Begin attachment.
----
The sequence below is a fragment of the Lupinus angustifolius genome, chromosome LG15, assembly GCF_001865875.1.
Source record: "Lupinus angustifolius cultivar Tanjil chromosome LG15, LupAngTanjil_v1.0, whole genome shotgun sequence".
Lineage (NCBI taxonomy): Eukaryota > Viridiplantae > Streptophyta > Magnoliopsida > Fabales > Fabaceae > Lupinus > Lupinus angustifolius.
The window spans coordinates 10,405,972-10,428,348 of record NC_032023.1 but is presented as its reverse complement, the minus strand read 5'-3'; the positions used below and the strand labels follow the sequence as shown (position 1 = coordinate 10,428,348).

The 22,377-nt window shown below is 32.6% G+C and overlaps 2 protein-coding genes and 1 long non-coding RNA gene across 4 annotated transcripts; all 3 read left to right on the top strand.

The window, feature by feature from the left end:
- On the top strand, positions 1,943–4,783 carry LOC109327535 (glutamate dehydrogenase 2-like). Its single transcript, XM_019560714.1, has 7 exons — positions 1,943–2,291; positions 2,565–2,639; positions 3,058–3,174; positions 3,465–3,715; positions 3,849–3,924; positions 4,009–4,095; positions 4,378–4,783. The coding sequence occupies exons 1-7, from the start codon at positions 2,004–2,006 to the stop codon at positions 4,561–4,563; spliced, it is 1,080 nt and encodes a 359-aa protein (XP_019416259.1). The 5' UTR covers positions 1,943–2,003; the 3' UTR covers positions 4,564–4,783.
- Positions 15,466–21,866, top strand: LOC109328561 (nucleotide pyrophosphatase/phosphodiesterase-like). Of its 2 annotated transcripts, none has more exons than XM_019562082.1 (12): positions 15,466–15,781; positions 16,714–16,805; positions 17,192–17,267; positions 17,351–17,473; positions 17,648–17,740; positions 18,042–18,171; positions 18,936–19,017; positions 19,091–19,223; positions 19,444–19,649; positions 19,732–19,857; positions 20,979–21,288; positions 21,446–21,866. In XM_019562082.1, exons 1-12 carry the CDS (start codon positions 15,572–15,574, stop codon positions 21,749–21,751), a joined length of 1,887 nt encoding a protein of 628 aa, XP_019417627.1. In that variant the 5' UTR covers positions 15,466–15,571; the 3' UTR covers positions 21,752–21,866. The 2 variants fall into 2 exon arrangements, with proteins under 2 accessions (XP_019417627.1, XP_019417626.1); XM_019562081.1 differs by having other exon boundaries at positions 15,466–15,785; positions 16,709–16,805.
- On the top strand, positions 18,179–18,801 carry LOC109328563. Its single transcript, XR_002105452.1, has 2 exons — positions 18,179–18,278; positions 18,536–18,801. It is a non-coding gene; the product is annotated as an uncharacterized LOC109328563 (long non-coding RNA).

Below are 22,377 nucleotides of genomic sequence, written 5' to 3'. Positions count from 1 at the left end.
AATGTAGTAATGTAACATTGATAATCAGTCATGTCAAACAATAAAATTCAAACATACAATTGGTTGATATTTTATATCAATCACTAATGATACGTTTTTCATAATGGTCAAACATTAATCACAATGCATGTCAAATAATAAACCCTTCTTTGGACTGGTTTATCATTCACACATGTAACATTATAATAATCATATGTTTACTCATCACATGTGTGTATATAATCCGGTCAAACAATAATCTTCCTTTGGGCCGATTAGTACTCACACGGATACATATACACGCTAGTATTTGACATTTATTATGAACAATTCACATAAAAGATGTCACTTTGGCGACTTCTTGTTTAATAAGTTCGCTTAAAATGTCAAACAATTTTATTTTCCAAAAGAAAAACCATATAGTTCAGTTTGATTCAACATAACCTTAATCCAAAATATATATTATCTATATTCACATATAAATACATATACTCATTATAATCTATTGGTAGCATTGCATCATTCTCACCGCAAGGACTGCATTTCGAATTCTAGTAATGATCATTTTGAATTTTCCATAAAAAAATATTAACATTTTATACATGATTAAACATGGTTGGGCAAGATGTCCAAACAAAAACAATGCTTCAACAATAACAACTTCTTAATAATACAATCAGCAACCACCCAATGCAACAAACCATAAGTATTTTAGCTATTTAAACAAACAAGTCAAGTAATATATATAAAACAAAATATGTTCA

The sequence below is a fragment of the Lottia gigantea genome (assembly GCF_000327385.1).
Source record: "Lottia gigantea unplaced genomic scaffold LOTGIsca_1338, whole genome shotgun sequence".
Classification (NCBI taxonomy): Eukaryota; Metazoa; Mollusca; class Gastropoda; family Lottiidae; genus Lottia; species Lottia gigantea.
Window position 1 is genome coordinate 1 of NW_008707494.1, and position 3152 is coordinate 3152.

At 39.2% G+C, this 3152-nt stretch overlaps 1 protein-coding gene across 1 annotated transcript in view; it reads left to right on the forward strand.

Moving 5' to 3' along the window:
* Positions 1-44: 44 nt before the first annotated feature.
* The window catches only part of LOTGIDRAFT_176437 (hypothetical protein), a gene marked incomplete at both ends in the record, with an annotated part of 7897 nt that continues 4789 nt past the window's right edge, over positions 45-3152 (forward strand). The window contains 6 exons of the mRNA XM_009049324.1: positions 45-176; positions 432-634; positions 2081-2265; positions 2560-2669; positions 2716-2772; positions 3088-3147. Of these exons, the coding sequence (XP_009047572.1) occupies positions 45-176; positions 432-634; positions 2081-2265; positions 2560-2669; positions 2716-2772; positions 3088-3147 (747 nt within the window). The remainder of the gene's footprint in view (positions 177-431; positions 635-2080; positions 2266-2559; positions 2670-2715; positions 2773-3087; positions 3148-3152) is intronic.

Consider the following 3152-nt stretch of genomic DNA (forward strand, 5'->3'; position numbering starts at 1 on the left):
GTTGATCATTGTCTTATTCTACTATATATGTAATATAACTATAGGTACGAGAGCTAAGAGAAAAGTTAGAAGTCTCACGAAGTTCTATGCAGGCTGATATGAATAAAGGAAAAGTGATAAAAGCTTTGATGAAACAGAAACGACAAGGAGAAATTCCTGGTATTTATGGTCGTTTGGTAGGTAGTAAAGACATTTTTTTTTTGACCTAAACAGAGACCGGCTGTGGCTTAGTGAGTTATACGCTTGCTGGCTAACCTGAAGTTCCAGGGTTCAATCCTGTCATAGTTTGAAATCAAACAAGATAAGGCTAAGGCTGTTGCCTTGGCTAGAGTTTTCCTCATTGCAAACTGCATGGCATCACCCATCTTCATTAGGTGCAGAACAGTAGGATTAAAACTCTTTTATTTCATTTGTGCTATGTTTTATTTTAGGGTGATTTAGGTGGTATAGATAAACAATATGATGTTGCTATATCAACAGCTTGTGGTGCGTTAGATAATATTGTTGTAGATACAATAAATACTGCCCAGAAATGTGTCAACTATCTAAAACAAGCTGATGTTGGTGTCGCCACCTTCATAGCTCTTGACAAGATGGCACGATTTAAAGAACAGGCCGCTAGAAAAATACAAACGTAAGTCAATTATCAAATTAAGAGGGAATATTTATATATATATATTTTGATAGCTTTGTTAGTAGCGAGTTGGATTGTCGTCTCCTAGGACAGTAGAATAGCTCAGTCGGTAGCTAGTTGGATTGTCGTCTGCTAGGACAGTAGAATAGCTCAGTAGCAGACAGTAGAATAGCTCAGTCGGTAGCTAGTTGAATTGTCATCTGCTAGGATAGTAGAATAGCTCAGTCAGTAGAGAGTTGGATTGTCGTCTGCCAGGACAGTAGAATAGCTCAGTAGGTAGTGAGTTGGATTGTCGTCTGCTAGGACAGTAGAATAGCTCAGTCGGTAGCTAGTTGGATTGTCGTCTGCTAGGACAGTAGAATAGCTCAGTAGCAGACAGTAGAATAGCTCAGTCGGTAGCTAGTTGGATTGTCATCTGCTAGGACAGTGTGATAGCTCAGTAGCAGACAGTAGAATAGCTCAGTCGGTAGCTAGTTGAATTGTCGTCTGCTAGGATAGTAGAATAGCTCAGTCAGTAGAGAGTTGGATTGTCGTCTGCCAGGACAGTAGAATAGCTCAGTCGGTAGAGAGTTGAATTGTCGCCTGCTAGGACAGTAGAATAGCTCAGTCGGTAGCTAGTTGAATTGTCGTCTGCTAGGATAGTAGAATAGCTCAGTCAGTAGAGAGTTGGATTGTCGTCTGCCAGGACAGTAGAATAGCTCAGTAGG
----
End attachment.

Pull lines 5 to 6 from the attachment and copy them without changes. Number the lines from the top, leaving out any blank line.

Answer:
The 22,377-nt window shown below is 32.6% G+C and overlaps 2 protein-coding genes and 1 long non-coding RNA gene across 4 annotated transcripts; all 3 read left to right on the top strand.

The window, feature by feature from the left end: